Labor’s $250 million youth watch-house band aid
6 October 2023
Hinchinbrook MP and Katter’s Australian Party (KAP) Deputy Leader, Nick Dametto is outraged following an announcement from the Palaszczuk Government that they will be wasting $250 million of taxpayer’s money on a remand centre for youth offenders in Brisbane that will be nothing more than a purpose built juvenile watch-house.
The State Government announced that the 50-person facility will be constructed on Queensland Police Service owned land, directly adjacent to the existing Brisbane Youth Detention Centre. Using “rapid build technology” construction of the facility is slated to begin this month and is due to open in 2024.
The Hinchinbrook MP expressed his utter frustration about the missed opportunity for remote North Queensland and said a new youth remand facility was nothing but an expensive band aid that will not adequately address the root causes of youth crime or help communities in the North.
“Rather than addressing the urgent need for a Relocation Sentencing facility in remote North Queensland, this Labor Government is clearly clutching at straws here as they attempt to appease the leftist south-east voter base,” he said.
“While the Queensland Labor Government has made this substantial investment in a youth watch-house in Brisbane, the communities of North Queensland are the real losers here as they continue to bear the brunt of escalating youth crime.
“It’s disheartening to witness the priorities of this government, which appear to favour metropolitan areas over the safety and well-being of our regional communities.
“We could have constructed and operated multiple relocation sentencing facilities in remote areas of Queensland with that $250 million and it would have gone a long way towards making an actual difference to youth crime and the lives of those kids.
“Instead, here we are seeing millions of dollars being wasted on nothing more than a holding facility, which is curious given Labor’s recent controversial law changes that permitted youths to be held in adult watch-houses. Looks to me like Labor is planning to go out with a bang, and not the good kind.
“I implore the Queensland Labor Government to reconsider their priorities.”
KAP Leader and Traeger MP Robbie Katter said fast-tracking a “holding pen” for young criminals whilst failing to strengthen and lengthen youth justice laws or trial alternative sentencing options would be a road to further ruin.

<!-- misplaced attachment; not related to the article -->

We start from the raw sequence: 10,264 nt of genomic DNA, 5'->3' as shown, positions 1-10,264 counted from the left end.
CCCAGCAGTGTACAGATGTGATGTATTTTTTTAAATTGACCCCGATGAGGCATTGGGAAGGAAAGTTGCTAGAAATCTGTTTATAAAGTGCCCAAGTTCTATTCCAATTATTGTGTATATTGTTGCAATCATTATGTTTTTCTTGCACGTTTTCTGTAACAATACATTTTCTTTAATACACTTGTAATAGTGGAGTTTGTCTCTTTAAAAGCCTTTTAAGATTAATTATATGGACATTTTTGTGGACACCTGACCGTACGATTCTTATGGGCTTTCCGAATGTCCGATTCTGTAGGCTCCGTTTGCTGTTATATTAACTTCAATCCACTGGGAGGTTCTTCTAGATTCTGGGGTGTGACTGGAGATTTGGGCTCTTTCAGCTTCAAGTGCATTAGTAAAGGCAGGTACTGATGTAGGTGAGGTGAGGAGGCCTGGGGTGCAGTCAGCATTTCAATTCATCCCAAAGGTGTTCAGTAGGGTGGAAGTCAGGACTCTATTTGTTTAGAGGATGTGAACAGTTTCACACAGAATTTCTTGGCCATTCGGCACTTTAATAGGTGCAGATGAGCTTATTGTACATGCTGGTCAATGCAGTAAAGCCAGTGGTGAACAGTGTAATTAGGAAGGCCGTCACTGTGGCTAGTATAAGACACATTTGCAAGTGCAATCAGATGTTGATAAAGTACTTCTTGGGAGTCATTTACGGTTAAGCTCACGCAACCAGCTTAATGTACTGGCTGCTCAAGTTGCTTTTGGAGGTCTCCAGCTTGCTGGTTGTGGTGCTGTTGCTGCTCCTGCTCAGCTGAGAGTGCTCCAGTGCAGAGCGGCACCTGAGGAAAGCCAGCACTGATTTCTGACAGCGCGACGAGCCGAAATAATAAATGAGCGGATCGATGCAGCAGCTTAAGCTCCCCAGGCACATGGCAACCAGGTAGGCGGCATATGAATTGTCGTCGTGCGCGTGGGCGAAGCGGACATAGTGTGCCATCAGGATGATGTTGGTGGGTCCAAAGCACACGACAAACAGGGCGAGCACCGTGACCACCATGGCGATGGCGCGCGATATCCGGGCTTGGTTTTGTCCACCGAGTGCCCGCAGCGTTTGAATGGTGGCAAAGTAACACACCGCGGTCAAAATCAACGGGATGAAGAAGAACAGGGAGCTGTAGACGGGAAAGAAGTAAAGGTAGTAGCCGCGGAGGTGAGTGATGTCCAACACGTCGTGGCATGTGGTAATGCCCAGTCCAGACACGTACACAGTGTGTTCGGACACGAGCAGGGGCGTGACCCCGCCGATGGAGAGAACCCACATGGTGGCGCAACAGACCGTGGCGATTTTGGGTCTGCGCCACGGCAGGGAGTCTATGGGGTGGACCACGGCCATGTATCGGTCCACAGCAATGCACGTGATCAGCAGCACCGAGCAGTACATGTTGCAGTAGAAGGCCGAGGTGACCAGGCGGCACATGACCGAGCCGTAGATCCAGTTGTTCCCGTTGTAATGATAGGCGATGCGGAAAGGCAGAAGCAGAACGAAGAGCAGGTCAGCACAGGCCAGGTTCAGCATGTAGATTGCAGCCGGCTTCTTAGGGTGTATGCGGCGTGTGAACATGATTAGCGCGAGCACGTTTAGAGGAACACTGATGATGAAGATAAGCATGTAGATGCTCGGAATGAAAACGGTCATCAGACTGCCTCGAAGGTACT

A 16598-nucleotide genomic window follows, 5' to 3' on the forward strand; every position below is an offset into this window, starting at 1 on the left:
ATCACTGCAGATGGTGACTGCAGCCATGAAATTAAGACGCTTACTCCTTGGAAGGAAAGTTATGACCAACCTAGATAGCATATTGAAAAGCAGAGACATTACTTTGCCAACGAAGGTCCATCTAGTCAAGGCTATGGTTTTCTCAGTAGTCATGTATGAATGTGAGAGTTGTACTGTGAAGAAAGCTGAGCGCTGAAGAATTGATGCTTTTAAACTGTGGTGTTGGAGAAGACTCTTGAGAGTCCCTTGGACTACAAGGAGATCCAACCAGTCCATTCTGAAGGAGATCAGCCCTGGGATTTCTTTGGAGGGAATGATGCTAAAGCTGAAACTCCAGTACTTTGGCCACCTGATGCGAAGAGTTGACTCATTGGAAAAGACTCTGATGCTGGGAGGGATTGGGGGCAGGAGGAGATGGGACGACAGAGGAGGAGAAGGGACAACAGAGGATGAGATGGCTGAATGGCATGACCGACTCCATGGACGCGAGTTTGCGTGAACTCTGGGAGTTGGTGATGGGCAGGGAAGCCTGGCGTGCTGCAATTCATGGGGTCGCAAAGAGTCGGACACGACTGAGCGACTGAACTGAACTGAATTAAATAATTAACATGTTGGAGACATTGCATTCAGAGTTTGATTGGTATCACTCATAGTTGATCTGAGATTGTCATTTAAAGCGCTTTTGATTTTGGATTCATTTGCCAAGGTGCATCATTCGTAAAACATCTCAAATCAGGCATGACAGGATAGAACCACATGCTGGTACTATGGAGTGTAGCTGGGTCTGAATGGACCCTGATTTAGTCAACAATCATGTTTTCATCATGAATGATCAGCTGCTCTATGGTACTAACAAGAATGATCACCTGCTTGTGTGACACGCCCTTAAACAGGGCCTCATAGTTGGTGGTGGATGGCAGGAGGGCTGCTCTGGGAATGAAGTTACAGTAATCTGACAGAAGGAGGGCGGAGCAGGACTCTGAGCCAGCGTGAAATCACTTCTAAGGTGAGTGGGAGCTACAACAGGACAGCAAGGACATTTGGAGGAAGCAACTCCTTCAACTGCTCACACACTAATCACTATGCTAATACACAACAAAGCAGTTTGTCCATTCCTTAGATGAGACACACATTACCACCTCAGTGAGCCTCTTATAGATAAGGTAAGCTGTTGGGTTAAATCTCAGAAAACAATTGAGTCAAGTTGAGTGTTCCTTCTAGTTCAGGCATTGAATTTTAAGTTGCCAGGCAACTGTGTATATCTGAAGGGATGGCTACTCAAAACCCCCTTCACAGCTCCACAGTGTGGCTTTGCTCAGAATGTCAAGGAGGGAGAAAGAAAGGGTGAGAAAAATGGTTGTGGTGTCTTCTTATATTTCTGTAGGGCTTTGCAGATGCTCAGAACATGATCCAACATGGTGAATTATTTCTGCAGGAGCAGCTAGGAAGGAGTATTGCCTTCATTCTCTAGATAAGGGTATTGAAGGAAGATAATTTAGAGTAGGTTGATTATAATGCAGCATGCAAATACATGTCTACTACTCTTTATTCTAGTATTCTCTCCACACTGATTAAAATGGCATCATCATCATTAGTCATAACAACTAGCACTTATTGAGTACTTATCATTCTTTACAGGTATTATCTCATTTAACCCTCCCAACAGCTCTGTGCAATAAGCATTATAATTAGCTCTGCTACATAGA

He warned that more Queenslanders would die, and vigilante activity would increase, if the problem was not addressed at its core.
Mr Katter said the KAP’s Relocation Sentencing policy was a ground-up rethink of the delivery of juvenile detention, and any approach that failed to meet the proposal’s four main pillars would be a waste of time.
“We, and many other Queenslanders, believe that effective detention-based sentencing options for recidivist youth offenders must be: 1. Remote, 2. Mandatory, 3. Fixed term, and include 4. Intensive rehabilitation,” the outback MP said.
“How does this Brisbane-based holding pen meet these criterion?
“All they’re doing is expanding their capacity to keep kids out of watch-houses before they are either released on remand, or sent to a traditional detention centre.
“Trouble is these detention centres are breeding grounds for worsening criminality – we all know the statistics: at Cleveland Youth Detention Centre in North Queensland the re-offending rate is around 95 per cent.
“It’s just more and more of the same and I fear for how bad things are going to get.”
KAP Member for Hill, Shane Knuth said youth crime should not be a political issue, but it’s clear the State Government fast tracks facilities when it comes to trying to secure and appease voters in the south-east, but pays lip service to regional Queenslanders, where youth crime is spiralling out of control.
“Relocation sentencing has gained widespread support from all levels of local government, business leaders and the wider community in regional Queensland, regardless of party lines, in dealing with repeat youth offenders,” Mr Knuth said.
“Talk is cheap. If the government was really serious in looking after regional Queenslanders, the Premier should also be announcing funding to immediately fast track a relocation sentencing facility in remote North Queensland.”
Youth crime rates in Townsville, Cairns, and Mount Isa remain at alarming levels, with Townsville experiencing a horrific week of serious youth crime offending. Some of the offending included the assault and robbery of an elderly woman, an attempted carjacking involving two young children, and a man was injured by his own vehicle as he attempted to stop it being stolen.
KAP has consistently advocated for the Government to commit to a trial of their Relocation Sentencing policy. The policy received overwhelming community support and endorsement following its official launch earlier this year.
A Relocation Sentencing Facility in North Queensland could provide an alternative and more effective approach to addressing youth offending by focusing on rehabilitation, education, and community engagement. Additionally, it would relieve the strain on the local police force and the justice system, allowing for more proactive measures to tackle youth crime.
 KAP’s Relocation Sentencing Policy can be found here: https://kap.org.au/wp-content/uploads/2023/08/KAP-Relocation-Sentencing-Policy-2.pdf